Rock Hudson is one of the most famous gay leading men of the classic Hollywood era. But while he was alive, he never felt like it was necessary for him to come out.
According to director Stephen Kijak, who made the new documentary Rock Hudson: All That Heaven Allowed, says that Hudson never came out because of the privilege that he had.
“He’s a big, strapping, tall, cis, white male who’s a famous movie star with a lot of money,“ Kijak said to Page Six. “Why come out?”
He also said that because of that attitude, Hudson didn’t use his power to help other LGBTQ+ in his time.
“That’s the downside of these kinds of privileged, apolitical cays within the system,” he said. “Instead of using their privilege and their position for real social change, they just said, ‘What’s the point?’”
“If we’re going to criticize him for anything,” he continued, “It’s not taking a moment to realize that there could be some benefit to that.”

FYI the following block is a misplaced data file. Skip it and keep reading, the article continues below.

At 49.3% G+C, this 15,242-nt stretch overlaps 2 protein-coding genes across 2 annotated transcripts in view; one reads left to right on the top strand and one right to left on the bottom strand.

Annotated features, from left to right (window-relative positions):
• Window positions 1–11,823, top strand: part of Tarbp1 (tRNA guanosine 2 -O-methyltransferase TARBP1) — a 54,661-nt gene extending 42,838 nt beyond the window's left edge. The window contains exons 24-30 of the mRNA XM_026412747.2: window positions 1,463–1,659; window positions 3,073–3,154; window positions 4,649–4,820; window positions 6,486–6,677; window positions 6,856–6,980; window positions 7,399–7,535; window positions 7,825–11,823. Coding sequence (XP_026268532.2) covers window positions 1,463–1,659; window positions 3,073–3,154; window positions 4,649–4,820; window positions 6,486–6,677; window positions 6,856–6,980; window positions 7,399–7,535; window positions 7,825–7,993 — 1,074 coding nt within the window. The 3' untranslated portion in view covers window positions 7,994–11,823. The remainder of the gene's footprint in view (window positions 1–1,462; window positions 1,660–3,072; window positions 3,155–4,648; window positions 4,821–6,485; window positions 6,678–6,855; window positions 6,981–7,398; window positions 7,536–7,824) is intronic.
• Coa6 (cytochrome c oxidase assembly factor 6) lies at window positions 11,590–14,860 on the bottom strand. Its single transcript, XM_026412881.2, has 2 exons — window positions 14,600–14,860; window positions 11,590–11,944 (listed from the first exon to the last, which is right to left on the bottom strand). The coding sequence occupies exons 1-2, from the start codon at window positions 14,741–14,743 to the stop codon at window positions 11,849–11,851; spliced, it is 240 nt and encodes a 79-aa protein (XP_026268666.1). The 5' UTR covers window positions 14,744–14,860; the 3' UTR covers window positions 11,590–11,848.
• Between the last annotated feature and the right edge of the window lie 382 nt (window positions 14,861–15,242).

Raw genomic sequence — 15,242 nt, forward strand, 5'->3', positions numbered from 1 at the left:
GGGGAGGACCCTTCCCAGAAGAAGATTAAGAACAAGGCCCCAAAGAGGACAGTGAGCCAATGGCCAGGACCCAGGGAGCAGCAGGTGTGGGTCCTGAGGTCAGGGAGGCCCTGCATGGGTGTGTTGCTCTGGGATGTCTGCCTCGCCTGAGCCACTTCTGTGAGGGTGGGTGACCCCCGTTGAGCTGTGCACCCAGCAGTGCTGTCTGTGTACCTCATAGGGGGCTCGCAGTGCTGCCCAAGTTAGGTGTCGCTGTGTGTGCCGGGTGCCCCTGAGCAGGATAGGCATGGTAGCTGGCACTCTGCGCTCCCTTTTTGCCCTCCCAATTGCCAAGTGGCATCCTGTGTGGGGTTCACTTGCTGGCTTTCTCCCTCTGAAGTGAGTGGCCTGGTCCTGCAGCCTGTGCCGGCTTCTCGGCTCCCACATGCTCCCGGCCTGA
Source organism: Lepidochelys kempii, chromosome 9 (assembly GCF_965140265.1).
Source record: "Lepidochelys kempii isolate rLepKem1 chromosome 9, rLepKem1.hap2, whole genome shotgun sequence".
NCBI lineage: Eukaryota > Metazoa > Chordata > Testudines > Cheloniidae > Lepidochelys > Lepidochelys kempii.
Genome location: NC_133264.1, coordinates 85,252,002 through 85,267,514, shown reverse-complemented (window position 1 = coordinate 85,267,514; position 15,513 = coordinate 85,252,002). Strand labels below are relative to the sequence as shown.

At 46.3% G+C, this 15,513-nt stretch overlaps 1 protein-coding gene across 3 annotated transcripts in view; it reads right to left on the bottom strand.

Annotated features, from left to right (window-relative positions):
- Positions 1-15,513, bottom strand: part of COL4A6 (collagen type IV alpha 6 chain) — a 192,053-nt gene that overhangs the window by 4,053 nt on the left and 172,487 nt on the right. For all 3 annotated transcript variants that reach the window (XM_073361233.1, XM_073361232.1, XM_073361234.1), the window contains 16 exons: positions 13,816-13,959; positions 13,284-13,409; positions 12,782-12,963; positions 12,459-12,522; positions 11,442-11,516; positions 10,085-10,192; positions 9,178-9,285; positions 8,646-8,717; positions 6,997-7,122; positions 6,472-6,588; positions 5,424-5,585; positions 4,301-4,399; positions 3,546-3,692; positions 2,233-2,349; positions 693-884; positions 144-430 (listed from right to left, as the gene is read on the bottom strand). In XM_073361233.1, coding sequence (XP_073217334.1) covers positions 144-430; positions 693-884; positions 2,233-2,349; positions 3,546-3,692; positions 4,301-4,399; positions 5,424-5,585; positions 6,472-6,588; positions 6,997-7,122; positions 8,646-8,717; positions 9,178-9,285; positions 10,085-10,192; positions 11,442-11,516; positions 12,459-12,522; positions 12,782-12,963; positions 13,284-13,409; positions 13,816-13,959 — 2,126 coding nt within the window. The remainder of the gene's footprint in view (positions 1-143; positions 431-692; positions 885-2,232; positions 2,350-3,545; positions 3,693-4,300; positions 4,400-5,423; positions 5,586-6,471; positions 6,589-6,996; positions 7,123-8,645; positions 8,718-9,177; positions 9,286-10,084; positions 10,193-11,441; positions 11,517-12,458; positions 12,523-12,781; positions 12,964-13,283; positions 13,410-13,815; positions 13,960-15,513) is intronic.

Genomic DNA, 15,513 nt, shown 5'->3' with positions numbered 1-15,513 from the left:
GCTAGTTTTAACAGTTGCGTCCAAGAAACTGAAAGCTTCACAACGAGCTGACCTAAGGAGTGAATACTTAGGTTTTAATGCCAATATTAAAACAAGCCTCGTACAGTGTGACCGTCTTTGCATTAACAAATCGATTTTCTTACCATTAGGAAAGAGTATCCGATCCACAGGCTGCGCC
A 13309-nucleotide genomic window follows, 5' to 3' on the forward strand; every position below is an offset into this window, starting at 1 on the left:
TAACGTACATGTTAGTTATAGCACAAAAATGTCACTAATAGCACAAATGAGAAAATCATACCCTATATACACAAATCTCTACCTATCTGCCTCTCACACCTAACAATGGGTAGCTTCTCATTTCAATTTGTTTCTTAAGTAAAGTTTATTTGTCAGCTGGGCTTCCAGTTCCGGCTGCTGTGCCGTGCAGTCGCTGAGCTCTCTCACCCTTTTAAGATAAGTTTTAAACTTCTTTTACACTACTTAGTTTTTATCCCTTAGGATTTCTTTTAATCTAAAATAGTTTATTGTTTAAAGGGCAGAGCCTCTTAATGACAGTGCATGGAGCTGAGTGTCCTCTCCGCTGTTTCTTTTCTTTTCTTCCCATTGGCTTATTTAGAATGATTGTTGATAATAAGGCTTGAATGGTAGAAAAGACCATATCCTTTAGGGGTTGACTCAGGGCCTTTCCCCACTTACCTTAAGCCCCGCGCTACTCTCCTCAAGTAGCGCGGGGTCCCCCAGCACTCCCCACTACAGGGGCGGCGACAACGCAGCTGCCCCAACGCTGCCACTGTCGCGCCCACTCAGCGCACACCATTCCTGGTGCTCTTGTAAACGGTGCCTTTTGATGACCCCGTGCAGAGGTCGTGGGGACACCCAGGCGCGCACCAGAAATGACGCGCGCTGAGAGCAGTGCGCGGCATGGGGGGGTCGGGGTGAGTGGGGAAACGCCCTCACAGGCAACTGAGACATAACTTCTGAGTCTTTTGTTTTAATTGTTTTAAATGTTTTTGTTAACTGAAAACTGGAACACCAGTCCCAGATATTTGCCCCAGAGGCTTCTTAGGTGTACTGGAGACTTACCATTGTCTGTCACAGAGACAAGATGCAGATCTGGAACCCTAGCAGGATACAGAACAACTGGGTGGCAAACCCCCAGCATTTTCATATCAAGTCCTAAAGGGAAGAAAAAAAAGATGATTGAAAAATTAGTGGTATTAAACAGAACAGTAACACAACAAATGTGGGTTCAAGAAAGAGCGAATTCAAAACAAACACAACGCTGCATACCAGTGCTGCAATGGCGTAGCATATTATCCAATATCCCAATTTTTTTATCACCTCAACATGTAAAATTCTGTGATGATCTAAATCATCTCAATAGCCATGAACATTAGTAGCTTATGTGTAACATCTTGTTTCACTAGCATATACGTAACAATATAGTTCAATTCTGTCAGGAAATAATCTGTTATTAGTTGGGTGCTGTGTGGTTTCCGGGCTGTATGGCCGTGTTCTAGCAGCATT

Hudson starred in movies like All That Heaven Allows, Giant (for which he was nominated for an Oscar), Pillow Talk, and Send Me No Flowers. He also starred in the hit TV series McMillan & Wife in the 1970s. If he had come out, he most likely would have lost all of that.
While there had been rumors about his sexuality for years, Hudson never came out as gay, although he did become the first major celebrity to disclose an AIDS diagnosis, from which he would eventually die in 1985.
Hudson was reluctant to share the diagnosis, but after he did, he helped change the conversation around the disease.
“Finally there was a famous face to the disease that could get people to wake up and really start taking it seriously,” Kijak says.
Rock Hudson: All That Heaven Allowed is currently streaming on Max.